Originally published in September 2004, on my original 52 Books blog. My comments in different type.
Year published: 2001
Genre: Chick lit
Sub-genre(s): self discovery
Where got: Bought in Prague
For those who have not read the book or seen the movie and don’t want to know the ending or of either, please stop reading NOW!
Those who have seen the movie are already familiar with the basic plot of the book: Bel Air princess Elle Woods is rejected by her boyfriend and follows him to law school to show him that while she is a blonde, she is not dumb. All kinds of funny chaos ensues, Elle defends Brooke, a former sorority sister in a murder trial, gets sexually harassed by her supervisor, and finally rejects the ex in favour of continuing law school and being with the cute lawyer she met.
That was the movie.
The book has the same basic plot, but with important differences. One is that instead of heading east to Harvard and losing all connections with her friends, Elle heads north to Stanford, meaning that she still has relatively easy access to her social network, which is what gets her the internship on the Brooke Vandermark defence team. Another is that her supervisor is actually quite nice and there even seems to be some mutual sexual attraction between him and Elle. The third is that the trial is not about murder, but an inheritance dispute. Brooke Vandermark has been sued by her husband’s daughter and ex wives for the inheritance and stands to lose everything if she is proven guilty of the murder. There is no Emmet, and Elle is happily single at the end of the book. Elle gets somewhat annoying at times because she is so perfect: so beautiful that even movie stars stare at her, and so kind that everyone who gets to know her beyond the superficial can’t help liking her. Internally, though, she’s a mess and quite human (which is what saves her from being a total Mary Sue).
Technique and plot:
The book drags a bit at times, especially the middle section, but for the most part it moves along well. Elle’s culture shock, coming from her pampered Bel Air environment, to the harsh and competitive law school where everyone instantly assumes her to be a stereotypical dumb blonde, is not quite as funny as it is in the movie, but a lot more real (I speak from experience, having suffered culture shock myself).
Interesting read, good support to the movie. 3 stars.
The unavoidable book/movie comparison:
All in all, I think many of the changes to the story from book to movie were well warranted, especially the expansion of the character of Paulette, played by Jennifer Coolidge, who steals every scene she is in. In the book Paulette is just a sympathetic French manicurist who is mentioned a couple of times in passing. Changing the trial from an inheritance case to a murder trial did make the movie story more thrilling. Elle in the movie is a lot more assertive than Elle in the book, and gets ahead on brains and hard work, while Elle in the book, although clearly smart (she wouldn’t have stood a chance in law school otherwise) is constantly struggling to keep up with her schedule, skipping classes and generally slacking off. Elle in the book is trying to get Warner back by dangling herself in front of him all the time, while Elle in the movie is intent on proving to him she is smart enough to deserve him. In spite of the differences in portrayal, Reese Witherspoon’s Elle is still recognisable as Amanda Brown’s Elle, and I think that reading the book gives one a better understanding of the turmoil that is supposed to be going on beneath Elle’s sunny smiles and sulky pouts in the movie. Reese Witherspoon is quite a good actress, but she has not mastered the subtlety needed to express finely nuanced emotions. I’m not saying she mugs, but her face is expressive in a big way, rather than subtle.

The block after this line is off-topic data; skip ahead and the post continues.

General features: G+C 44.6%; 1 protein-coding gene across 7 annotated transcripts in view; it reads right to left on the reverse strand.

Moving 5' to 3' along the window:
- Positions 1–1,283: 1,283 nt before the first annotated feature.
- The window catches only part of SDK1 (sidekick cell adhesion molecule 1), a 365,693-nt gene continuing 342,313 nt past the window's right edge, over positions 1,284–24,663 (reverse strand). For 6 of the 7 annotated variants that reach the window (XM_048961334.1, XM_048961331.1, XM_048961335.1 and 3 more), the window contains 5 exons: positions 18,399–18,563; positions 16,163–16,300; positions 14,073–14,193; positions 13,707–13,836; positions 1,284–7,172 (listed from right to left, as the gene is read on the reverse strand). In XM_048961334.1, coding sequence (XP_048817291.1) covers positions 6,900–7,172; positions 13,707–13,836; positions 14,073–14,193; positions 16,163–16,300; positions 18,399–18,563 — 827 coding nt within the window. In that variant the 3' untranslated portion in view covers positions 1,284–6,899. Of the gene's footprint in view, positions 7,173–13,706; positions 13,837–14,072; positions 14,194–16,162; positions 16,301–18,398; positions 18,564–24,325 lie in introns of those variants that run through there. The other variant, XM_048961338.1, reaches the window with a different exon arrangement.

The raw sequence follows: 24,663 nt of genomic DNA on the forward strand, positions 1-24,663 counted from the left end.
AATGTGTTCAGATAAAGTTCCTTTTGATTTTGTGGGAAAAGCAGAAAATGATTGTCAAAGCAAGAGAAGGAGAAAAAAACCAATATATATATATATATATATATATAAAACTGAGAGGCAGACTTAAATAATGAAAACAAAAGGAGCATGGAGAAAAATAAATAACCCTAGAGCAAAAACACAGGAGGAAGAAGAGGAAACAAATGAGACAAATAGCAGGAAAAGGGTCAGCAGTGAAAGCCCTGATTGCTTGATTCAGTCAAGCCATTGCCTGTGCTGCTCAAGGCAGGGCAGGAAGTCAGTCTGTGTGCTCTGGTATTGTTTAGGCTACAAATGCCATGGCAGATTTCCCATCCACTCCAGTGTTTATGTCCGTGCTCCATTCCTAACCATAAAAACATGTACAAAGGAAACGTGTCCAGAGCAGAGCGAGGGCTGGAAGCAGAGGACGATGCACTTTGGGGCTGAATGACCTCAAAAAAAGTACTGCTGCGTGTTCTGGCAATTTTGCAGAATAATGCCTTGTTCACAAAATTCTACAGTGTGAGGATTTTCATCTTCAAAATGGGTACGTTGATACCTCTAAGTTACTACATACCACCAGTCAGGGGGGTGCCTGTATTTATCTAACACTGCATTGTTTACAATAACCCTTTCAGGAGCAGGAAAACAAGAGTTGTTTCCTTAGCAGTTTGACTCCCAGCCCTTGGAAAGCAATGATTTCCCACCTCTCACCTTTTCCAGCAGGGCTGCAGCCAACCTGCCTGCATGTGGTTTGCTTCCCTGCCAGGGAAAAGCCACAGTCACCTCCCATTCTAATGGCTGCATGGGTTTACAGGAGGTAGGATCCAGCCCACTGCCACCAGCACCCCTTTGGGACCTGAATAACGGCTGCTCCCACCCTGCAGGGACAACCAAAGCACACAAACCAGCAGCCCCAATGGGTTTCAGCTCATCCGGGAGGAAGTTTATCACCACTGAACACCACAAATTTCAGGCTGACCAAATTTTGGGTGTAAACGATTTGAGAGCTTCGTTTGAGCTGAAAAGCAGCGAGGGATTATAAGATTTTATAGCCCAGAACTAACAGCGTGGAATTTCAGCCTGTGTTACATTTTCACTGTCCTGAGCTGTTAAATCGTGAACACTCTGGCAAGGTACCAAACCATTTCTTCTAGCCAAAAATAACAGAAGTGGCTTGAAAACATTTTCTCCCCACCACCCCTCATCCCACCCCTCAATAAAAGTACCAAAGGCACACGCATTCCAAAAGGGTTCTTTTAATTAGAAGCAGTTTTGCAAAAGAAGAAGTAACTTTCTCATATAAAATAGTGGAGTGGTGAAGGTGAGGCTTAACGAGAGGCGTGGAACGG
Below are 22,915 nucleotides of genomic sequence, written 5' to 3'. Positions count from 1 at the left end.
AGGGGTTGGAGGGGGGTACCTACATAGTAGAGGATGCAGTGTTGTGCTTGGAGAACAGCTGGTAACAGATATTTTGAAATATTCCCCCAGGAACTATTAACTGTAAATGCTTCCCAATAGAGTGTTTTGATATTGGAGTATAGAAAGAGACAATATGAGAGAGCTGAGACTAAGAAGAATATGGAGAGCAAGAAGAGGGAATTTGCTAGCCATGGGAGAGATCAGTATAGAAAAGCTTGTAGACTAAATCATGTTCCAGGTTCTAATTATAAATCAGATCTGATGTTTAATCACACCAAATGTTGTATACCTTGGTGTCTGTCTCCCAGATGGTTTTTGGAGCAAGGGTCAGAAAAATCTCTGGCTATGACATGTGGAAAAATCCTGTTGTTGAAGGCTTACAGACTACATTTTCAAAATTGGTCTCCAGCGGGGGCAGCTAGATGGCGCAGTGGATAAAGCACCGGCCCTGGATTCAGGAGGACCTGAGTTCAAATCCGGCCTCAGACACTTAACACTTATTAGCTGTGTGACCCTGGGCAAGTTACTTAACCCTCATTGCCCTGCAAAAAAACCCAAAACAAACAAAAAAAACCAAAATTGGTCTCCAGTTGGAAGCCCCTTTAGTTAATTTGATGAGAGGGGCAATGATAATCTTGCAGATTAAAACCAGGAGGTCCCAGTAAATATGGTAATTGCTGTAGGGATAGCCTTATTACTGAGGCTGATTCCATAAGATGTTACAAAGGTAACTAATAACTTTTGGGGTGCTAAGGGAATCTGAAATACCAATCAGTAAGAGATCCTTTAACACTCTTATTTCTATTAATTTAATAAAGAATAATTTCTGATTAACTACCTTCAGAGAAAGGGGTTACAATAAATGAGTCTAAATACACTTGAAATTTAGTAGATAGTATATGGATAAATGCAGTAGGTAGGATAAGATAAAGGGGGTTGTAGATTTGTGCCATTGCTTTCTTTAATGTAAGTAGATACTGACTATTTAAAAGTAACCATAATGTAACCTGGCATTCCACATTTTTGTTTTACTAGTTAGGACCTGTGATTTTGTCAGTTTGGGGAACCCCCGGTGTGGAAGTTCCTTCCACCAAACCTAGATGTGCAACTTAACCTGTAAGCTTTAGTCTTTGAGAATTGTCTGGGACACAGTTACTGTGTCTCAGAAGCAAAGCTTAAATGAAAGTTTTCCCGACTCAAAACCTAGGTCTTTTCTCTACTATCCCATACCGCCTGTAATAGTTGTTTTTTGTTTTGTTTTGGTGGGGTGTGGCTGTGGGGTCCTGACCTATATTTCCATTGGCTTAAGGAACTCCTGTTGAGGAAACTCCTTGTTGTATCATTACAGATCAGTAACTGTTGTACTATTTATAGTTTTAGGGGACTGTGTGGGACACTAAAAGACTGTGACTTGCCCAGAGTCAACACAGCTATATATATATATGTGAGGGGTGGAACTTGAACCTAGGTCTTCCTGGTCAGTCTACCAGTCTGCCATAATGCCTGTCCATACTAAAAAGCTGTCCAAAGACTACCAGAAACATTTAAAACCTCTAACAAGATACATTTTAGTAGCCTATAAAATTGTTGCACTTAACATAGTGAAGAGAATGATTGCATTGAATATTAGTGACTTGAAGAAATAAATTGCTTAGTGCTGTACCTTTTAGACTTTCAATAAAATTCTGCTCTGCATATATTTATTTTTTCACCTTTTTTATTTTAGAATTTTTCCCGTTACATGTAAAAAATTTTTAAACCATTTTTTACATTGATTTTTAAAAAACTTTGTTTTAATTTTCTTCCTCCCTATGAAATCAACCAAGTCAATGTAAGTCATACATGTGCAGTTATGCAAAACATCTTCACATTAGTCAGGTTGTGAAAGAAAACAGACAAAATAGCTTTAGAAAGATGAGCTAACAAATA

I didn’t quite understand why they changed the schools from Stanford to Harvard. Perhaps they wanted to make sure the audience really understands how alone Elle is once she starts law school? And since they had to add a romance element, why couldn’t they have made it sizzle a bit? I mean, Luke Wilson’s Emmett is cute, but that’s just it, he is just another cute guy around campus and there is no tension between them, it’s all just sibling-like banter and no apparent attraction.
Since I am reading a book about scriptwriting, I can’t help adding that I am now beginning to understand better why the plots in books are so often altered in screen adaptations. Books have different dynamics from movies, and while we will patiently slog through a slow middle section of a book in anticipation of a good climax and ending, we want a movie to keep up a good pace and entertain us throughout. The middle section of the book is about Elle’s problems fitting in, her struggles with her studies, legal stuff and internal struggles that would have bogged down the movie had they been shown in full. In a movie the short and snappy scenes of her interaction with her teachers and co-students serve much better to show this, even if it makes her loneliness and isolation seem a bit trivial compared with the book. But, after all the movie is supposed to be a lighthearted comedy, while the book is an occasionally funny story about self discovery.